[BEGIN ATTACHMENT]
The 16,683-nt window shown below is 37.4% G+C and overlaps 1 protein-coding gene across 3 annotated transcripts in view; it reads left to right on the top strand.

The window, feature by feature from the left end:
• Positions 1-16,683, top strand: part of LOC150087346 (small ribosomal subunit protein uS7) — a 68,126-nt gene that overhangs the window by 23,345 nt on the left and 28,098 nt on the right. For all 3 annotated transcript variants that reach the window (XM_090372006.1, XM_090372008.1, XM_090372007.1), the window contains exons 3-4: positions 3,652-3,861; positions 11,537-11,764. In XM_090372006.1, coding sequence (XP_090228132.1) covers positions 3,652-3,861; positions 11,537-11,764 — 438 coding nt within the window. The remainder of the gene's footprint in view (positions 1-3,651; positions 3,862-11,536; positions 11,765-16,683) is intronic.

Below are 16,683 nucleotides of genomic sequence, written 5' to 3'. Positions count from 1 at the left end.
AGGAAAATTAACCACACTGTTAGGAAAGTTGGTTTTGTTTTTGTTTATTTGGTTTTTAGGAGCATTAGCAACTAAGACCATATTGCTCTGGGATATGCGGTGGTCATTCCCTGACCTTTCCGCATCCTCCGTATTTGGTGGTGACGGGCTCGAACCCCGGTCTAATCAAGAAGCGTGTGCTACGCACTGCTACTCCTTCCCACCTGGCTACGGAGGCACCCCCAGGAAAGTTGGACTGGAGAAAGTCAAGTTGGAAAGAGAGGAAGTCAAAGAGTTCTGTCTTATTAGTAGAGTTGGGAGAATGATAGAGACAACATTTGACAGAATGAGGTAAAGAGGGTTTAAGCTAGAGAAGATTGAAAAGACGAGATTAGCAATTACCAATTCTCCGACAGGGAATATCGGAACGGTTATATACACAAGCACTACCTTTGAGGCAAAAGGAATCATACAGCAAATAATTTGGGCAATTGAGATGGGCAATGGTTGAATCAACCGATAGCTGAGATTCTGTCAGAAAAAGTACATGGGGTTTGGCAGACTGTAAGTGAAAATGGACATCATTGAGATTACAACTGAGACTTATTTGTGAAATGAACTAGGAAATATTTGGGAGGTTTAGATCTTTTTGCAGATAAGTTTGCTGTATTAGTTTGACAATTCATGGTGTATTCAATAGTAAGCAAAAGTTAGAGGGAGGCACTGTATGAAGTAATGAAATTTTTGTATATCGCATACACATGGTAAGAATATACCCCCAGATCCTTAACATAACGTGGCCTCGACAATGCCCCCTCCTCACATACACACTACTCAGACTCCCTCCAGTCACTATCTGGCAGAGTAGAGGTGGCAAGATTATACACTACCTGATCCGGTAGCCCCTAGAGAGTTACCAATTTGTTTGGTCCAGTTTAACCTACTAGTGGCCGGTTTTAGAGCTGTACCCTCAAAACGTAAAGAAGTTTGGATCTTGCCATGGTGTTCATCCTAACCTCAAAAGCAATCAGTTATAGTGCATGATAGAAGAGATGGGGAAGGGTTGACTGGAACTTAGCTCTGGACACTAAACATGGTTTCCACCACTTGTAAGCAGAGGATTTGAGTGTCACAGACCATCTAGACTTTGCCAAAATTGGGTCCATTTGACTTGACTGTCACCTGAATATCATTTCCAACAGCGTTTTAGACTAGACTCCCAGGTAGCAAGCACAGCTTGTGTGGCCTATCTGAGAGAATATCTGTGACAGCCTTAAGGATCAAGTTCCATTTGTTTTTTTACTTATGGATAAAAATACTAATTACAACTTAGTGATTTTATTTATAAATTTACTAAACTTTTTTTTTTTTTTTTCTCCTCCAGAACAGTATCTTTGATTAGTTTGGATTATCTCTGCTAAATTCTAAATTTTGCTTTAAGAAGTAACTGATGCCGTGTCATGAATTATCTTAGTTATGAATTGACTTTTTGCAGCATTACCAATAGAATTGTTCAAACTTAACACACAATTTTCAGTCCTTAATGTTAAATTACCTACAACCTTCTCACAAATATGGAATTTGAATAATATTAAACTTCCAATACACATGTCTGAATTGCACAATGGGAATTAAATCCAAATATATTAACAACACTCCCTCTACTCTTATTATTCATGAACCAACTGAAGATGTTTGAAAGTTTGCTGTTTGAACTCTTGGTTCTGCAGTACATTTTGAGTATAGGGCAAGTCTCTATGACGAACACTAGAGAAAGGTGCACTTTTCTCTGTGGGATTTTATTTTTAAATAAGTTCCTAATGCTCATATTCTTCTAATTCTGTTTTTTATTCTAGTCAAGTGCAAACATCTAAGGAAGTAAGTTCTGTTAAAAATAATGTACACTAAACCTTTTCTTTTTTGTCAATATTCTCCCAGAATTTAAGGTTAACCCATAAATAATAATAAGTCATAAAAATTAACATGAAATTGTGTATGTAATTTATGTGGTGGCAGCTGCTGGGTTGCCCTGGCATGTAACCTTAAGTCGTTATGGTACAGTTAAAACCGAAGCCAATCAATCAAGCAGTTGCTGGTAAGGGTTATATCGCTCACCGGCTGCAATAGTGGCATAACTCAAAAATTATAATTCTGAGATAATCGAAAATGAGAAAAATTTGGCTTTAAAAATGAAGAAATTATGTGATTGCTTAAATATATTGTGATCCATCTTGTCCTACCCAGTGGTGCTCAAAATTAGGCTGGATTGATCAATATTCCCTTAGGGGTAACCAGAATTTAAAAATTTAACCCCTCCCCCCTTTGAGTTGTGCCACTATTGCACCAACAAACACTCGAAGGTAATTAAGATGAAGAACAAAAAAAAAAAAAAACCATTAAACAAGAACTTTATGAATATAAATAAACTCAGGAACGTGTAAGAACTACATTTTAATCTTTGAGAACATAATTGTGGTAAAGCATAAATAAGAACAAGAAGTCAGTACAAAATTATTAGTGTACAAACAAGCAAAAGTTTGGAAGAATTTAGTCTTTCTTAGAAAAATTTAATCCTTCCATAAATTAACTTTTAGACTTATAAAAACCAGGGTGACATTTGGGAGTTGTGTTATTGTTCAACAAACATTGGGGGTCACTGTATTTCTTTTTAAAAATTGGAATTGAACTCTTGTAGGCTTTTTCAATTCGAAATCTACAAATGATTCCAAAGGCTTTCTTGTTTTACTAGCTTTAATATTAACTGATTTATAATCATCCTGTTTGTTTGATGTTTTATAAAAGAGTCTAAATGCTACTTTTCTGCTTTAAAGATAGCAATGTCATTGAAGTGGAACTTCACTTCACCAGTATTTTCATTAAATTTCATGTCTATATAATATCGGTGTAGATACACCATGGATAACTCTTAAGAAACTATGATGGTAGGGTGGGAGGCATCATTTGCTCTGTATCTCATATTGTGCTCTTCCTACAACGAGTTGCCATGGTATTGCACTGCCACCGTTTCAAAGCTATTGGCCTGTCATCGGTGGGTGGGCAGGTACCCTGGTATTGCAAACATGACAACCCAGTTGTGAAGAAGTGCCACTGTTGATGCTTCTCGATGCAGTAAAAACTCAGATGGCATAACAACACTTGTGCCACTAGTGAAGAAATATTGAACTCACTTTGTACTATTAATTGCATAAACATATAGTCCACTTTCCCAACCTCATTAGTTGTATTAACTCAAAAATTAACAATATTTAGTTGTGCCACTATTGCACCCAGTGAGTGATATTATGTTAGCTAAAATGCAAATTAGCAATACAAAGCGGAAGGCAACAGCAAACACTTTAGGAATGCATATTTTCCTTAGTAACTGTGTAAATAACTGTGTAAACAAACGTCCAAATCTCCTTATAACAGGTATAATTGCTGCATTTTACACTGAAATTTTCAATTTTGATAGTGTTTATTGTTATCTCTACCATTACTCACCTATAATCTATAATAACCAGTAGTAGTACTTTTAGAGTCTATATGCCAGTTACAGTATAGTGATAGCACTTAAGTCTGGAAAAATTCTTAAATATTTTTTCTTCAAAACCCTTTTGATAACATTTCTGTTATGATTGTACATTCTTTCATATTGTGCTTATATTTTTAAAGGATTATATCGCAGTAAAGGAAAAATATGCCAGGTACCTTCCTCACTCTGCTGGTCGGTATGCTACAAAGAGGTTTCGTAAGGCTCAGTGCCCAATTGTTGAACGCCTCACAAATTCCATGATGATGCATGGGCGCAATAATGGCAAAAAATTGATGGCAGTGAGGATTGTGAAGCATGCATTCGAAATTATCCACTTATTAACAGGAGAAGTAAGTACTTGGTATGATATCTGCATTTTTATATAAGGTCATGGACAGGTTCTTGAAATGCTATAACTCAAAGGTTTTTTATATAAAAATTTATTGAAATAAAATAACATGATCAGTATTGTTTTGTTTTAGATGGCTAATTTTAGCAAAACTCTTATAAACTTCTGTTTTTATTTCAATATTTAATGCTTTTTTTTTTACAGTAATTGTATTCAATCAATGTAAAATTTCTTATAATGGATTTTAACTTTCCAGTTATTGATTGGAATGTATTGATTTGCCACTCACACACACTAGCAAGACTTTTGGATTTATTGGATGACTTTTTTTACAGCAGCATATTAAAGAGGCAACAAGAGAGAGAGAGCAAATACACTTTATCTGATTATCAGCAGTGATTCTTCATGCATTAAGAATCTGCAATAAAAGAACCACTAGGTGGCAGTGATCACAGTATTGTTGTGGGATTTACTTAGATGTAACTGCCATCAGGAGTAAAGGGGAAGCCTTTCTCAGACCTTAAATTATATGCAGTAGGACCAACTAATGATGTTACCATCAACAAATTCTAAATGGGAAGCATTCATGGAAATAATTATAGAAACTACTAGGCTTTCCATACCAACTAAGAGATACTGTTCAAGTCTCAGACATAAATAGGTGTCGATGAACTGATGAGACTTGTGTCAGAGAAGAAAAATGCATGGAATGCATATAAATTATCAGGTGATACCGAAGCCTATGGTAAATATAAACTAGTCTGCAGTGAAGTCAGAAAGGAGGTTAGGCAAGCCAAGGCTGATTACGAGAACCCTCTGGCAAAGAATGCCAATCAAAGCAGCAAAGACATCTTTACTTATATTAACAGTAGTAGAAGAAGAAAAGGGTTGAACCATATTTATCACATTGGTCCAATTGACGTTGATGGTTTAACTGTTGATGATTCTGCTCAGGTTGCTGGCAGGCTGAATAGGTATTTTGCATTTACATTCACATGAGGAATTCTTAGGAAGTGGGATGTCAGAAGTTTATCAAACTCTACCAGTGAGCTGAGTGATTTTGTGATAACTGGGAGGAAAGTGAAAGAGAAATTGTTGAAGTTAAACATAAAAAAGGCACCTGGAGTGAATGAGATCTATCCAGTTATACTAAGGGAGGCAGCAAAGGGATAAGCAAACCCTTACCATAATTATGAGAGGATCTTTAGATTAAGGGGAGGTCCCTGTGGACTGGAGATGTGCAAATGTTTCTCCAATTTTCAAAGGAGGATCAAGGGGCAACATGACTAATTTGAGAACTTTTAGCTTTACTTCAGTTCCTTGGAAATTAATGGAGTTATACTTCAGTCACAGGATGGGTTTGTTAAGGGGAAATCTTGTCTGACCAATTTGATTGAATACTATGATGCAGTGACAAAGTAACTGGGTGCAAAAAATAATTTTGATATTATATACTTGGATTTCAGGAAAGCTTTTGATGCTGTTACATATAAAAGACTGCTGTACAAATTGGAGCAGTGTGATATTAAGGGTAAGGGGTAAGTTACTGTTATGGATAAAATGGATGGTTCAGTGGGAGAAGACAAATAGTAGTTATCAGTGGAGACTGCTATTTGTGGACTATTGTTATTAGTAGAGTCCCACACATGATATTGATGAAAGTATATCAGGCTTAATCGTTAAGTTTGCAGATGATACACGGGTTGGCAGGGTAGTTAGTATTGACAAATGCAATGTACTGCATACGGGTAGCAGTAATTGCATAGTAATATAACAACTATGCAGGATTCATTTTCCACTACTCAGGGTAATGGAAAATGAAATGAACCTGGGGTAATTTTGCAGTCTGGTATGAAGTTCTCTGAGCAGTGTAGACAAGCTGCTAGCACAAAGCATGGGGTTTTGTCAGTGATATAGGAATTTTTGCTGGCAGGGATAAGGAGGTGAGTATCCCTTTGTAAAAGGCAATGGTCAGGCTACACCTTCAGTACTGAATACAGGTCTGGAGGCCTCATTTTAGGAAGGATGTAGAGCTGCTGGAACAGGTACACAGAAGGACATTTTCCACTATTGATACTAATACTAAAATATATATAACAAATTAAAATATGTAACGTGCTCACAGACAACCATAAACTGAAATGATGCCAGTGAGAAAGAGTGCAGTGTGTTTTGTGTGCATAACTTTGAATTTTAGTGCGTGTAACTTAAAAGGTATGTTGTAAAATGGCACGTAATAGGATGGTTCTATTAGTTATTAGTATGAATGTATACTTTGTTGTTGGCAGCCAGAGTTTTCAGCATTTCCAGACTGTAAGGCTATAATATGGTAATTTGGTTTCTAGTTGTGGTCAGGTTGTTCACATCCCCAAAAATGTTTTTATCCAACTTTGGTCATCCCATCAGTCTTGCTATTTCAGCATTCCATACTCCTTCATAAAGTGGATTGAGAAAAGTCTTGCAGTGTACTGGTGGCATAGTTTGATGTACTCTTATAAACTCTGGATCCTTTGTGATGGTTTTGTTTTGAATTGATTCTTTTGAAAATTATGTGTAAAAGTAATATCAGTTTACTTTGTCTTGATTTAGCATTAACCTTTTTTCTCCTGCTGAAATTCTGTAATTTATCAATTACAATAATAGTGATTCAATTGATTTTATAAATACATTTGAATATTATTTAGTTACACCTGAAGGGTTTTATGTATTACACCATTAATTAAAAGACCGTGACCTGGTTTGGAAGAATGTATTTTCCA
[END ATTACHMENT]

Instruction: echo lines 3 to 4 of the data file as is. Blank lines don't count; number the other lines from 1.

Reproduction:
• Positions 1-16,683, top strand: part of LOC150087346 (small ribosomal subunit protein uS7) — a 68,126-nt gene that overhangs the window by 23,345 nt on the left and 28,098 nt on the right. For all 3 annotated transcript variants that reach the window (XM_090372006.1, XM_090372008.1, XM_090372007.1), the window contains exons 3-4: positions 3,652-3,861; positions 11,537-11,764. In XM_090372006.1, coding sequence (XP_090228132.1) covers positions 3,652-3,861; positions 11,537-11,764 — 438 coding nt within the window. The remainder of the gene's footprint in view (positions 1-3,651; positions 3,862-11,536; positions 11,765-16,683) is intronic.

Below are 16,683 nucleotides of genomic sequence, written 5' to 3'. Positions count from 1 at the left end.